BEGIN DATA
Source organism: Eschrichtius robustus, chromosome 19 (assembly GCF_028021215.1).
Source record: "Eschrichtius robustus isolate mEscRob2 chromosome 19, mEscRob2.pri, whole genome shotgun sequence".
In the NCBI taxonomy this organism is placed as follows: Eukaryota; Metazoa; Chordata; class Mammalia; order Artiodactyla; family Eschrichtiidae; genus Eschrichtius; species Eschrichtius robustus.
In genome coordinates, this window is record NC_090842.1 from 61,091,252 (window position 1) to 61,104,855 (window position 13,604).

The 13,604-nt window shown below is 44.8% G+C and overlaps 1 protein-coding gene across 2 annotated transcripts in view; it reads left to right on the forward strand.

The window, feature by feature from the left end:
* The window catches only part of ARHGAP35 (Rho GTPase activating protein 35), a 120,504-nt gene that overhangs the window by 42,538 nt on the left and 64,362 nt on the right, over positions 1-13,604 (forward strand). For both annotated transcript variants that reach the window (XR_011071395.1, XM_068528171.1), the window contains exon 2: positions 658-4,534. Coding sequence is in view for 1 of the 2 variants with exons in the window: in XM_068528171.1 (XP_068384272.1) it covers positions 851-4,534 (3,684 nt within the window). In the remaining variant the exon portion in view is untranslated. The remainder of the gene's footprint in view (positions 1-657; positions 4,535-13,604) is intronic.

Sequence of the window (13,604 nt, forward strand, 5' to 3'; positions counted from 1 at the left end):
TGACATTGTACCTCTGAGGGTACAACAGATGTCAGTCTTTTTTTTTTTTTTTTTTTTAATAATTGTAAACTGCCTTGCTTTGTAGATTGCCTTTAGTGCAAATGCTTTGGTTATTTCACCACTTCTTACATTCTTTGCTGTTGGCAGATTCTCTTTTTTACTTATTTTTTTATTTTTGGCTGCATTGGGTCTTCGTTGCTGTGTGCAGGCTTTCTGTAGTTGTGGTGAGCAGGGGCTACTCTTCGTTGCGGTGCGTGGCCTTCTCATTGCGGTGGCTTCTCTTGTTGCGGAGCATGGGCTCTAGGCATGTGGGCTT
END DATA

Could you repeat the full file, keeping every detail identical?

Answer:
Source organism: Eschrichtius robustus, chromosome 19 (assembly GCF_028021215.1).
Source record: "Eschrichtius robustus isolate mEscRob2 chromosome 19, mEscRob2.pri, whole genome shotgun sequence".
In the NCBI taxonomy this organism is placed as follows: Eukaryota; Metazoa; Chordata; class Mammalia; order Artiodactyla; family Eschrichtiidae; genus Eschrichtius; species Eschrichtius robustus.
In genome coordinates, this window is record NC_090842.1 from 61,091,252 (window position 1) to 61,104,855 (window position 13,604).

The 13,604-nt window shown below is 44.8% G+C and overlaps 1 protein-coding gene across 2 annotated transcripts in view; it reads left to right on the forward strand.

The window, feature by feature from the left end:
* The window catches only part of ARHGAP35 (Rho GTPase activating protein 35), a 120,504-nt gene that overhangs the window by 42,538 nt on the left and 64,362 nt on the right, over positions 1-13,604 (forward strand). For both annotated transcript variants that reach the window (XR_011071395.1, XM_068528171.1), the window contains exon 2: positions 658-4,534. Coding sequence is in view for 1 of the 2 variants with exons in the window: in XM_068528171.1 (XP_068384272.1) it covers positions 851-4,534 (3,684 nt within the window). In the remaining variant the exon portion in view is untranslated. The remainder of the gene's footprint in view (positions 1-657; positions 4,535-13,604) is intronic.

Sequence of the window (13,604 nt, forward strand, 5' to 3'; positions counted from 1 at the left end):
TGACATTGTACCTCTGAGGGTACAACAGATGTCAGTCTTTTTTTTTTTTTTTTTTTTAATAATTGTAAACTGCCTTGCTTTGTAGATTGCCTTTAGTGCAAATGCTTTGGTTATTTCACCACTTCTTACATTCTTTGCTGTTGGCAGATTCTCTTTTTTACTTATTTTTTTATTTTTGGCTGCATTGGGTCTTCGTTGCTGTGTGCAGGCTTTCTGTAGTTGTGGTGAGCAGGGGCTACTCTTCGTTGCGGTGCGTGGCCTTCTCATTGCGGTGGCTTCTCTTGTTGCGGAGCATGGGCTCTAGGCATGTGGGCTT